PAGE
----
By launching vehicles aimed at American consumers, the Indian company is wading into a market that has been decimated by higher fuel costs and plunging sales amid a recession that has driven GM and Chrysler to restructure under bankruptcy court protection. U.S. sales of gas-guzzling SUVs have fallen from a peak of 2.84 million in 2003 to just 1.26 million last year, according to J.D. Power and Associates. SUVs accounted for 17.1% of U.S. auto sales in 2003; in the first five months of 2009, SUVs made up just 7.8% of the market.
Goenka, however, says Detroit’s woes create opportunities for new brands to gain a foothold in the U.S., which remains the top market in the world for light trucks. “The automakers’ struggles have definitely given us an opening,” says Goenka, who spent 14 years in GM’s research & development division. For one thing, Chrysler, GM and Ford are steering away from trucks and SUVs and toward smaller cars, leaving more room for newcomers. And as the Big Three shed hundreds of dealerships, Mahindra & Mahindra, along with its U.S. partner Global Vehicles of Alpharetta, Georgia, are finding it easier to establish a sales network. Global Vehicles, an auto importer and distributor, has signed up 336 dealers, some of them former outlets for GM, Chrysler and Ford, in 50 states, says John Perez, the company’s CEO.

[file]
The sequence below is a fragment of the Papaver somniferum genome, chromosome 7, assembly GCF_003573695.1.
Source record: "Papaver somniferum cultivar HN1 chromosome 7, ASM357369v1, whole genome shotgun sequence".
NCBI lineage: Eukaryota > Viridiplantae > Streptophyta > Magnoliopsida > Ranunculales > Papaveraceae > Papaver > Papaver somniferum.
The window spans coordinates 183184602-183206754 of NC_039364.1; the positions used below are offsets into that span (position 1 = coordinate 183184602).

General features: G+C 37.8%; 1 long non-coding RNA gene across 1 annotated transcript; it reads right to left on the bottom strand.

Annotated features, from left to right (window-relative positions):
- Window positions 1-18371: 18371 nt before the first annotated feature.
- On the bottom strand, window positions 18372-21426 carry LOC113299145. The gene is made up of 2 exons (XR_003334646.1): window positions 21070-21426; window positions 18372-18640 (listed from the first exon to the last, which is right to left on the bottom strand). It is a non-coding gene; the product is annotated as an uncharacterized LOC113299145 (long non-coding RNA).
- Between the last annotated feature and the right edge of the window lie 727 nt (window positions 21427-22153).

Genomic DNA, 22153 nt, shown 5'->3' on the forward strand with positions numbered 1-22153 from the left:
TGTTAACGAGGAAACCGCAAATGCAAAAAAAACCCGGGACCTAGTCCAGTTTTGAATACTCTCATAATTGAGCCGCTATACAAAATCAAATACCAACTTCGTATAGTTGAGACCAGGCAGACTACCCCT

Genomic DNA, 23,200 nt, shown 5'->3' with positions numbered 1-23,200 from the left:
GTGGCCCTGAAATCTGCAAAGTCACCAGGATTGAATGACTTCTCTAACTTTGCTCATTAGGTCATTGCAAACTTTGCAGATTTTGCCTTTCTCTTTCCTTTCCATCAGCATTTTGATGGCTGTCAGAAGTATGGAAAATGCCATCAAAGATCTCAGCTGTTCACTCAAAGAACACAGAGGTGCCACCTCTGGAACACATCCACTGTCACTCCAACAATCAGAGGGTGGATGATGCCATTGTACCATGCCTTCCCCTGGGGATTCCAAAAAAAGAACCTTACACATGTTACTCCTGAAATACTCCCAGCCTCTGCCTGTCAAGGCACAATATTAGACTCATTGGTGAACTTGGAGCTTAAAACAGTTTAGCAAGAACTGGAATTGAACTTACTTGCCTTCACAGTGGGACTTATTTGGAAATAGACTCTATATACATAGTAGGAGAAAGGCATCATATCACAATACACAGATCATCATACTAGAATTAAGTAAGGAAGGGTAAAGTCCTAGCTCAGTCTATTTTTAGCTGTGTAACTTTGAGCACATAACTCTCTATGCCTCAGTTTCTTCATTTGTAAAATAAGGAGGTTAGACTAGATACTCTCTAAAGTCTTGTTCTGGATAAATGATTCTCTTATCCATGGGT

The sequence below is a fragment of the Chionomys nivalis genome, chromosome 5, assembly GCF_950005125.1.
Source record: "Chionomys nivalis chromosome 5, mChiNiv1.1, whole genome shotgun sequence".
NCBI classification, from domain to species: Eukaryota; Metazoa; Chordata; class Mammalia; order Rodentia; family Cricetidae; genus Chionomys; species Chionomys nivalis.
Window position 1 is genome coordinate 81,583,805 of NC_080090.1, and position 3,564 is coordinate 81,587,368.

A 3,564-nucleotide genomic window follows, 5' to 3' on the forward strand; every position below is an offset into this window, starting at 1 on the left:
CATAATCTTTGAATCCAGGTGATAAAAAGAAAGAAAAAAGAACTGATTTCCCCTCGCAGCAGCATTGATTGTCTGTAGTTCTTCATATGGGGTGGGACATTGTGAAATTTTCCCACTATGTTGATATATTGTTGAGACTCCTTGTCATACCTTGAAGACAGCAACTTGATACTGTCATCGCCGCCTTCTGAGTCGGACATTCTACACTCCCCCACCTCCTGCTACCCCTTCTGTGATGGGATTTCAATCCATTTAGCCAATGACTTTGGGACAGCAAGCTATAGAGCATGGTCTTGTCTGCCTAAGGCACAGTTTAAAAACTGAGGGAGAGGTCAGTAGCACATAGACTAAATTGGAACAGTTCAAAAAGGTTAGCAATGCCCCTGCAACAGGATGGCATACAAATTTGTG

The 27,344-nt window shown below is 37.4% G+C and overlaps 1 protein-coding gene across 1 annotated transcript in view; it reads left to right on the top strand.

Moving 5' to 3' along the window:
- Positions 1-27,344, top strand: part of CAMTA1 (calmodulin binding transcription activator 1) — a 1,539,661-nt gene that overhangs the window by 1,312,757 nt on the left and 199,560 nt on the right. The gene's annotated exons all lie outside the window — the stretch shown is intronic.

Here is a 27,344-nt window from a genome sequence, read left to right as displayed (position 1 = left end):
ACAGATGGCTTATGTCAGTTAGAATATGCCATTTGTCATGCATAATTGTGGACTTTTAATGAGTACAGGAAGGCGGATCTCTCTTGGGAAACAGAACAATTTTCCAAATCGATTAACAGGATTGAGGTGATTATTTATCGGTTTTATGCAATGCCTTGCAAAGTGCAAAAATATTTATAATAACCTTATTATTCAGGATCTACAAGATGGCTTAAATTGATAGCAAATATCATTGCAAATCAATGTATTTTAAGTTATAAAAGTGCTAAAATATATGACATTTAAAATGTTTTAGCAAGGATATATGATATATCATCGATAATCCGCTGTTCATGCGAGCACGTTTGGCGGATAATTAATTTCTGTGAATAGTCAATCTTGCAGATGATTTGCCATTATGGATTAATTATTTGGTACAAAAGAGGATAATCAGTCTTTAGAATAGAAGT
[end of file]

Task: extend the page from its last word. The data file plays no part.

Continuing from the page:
Although Chinese carmakers including Geely Automobile Holdings and Chery Automobile have announced plans to break into the U.S., so far none have been able to secure distribution networks.